A biobank derives value from the biosamples and data contained within the biorepository. In order to maximize value, biobank managers must make these resources available to researchers and foster collaborative studies. Capocasa et al. (2016) investigated how biobanks facilitate this and what restrictions or national legal frameworks operate to regulate the process of sharing samples around the world.1
Although propagation of knowledge by sharing and collaboration among biobanks and researchers is an accepted goal, there is still the suggestion that some institutions operate secretively, withholding access. Capocasa and coauthors sought to determine how widespread the withholding of data is by surveying biobanks worldwide. Using a questionnaire delivered via Google Forms, the team requested information from 238 biobanks around the world about their process for receiving applications from external researchers and granting access to biosamples and data. From the limited responses they received, the coauthors found that free and unconditional access to biosamples and data is rare.
To develop a list of biobanks for survey, the team used searches on Google, Google Scholar and PubMed to identify biobanks dealing in human biological samples. They used the following keywords or search phrases: “biobank,” “human biobank” and “research biobank.” From this search, they identified 238 biobanks around the world (Europe: 95; Africa: 2; America: 104; Asia: 25; Oceania: 12). Choosing 12 of these for preliminary questionnaire development (only 5 responded), Capocasa et al. conducted email and/or unstructured phone interviews to develop the 21-question survey.
The survey was made up of three sections:
- General information on biobank function, type of biosample collection, funding and so on.
- Information on biosamples, including collection protocols, legislation affecting biobank management, oversight for ethics issues and sample accessibility management.
- Information on data handling, including collection details, regulatory legislation and access by researchers.
Nine of the questions were closed, allowing for statistical analysis of responses, whereas the remaining 12 open-ended questions triggered descriptive classification. The researchers ranked the answers to the open-ended questions according to the clarity and completeness of the information supplied under the following three headings: clear answer, partial answer, and elusive or no answer. They ranked information given in a language other than Italian or English as partial.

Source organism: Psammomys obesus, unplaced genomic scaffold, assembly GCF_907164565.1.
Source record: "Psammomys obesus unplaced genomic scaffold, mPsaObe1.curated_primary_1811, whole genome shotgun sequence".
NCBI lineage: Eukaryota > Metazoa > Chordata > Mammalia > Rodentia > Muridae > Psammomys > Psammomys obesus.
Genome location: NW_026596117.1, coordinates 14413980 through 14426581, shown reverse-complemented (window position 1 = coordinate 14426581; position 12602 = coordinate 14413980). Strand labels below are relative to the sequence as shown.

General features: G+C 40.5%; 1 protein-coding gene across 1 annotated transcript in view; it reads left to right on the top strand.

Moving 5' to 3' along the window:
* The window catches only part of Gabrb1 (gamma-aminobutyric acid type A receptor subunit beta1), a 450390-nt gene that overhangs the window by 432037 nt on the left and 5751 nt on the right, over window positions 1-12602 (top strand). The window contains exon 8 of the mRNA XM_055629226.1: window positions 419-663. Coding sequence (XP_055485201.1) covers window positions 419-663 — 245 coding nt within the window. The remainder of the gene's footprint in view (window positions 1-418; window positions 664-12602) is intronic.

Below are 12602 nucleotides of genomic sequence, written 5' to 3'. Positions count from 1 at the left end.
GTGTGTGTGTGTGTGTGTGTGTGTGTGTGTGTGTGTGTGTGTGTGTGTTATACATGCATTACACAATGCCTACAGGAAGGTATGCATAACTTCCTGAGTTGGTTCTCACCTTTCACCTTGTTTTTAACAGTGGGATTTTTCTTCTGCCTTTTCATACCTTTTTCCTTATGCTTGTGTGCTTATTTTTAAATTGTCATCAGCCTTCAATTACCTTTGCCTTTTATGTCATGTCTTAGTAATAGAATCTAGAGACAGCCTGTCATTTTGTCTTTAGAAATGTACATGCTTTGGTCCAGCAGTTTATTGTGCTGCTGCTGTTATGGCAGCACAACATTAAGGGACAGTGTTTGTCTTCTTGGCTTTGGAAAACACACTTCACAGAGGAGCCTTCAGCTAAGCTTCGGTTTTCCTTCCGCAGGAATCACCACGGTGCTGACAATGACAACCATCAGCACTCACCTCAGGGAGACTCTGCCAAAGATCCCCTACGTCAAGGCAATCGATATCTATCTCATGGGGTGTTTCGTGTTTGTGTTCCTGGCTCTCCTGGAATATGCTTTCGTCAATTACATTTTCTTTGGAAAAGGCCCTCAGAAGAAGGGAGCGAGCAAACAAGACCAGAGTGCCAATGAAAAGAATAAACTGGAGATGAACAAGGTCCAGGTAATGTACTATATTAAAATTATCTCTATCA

The team got a poor response rate from the biobanks surveyed; only 46 out of the pool of 238 (19.3%) replied to the questionnaire (Europe: 26; America: 16; Asia: 2; Oceania: 2). Of these, 58.7% received public funding, with the remainder relying on private funding (for-profit and not-for-profit, 23.9%) or a mixture of public and private (17.4%). Most operated as disease-specific (41.3%), with 17.4% denoting specific tissue types or describing a geographical basis for biosample collection (8.7%). The majority (89.1%) stored both samples and data. However, 52.2% did not accept samples from an outside institution.
In terms of biosample accessibility, 47.8% of the responding biobanks provided informative answers, citing informed consent and national or internal review board governance in conjunction with oversight for legal and ethical issues. The majority (95.7%; 44/46) required researchers to meet specific conditions for access, but only 12 of these biobanks provided clear answers on what these requirements were. The remainder either gave no answer (n = 7) or referred to third-party regulations, including national frameworks.
Three biobanks did not allow access to data, whereas three allowed open access. The remainder required researcher compliance with certain conditions, with 57.1% explaining these through semi-informative partial answers that often referred to third-party approvals.
Where biobanks gave clear answers to explain conditions required for sample and data access, Capocasa et al. found that these frequently included requests for the researcher to explain the purpose and methods of the research, describe funding available and allow coauthorship on publications.
In summary, Capocasa et al. found that although most biobanks gave access to biosamples and data, it was not given freely. Furthermore, biobanks often did not give clear answers or easily accessible information to researchers applying for sample access, suggesting a reluctance to share. The authors noted, however, that full open access was not always desirable, and that barriers should be maintained especially around donor safety and privacy. They advise that further study with a better response rate could give a more inclusive overview of sample and data access in global biobanking.
1. Capocasa, M., et al. (2016) “Samples and data accessibility in research biobanks: An explorative survey,” PeerJ, 4:e1613. doi: 10.7717/peerj.1613.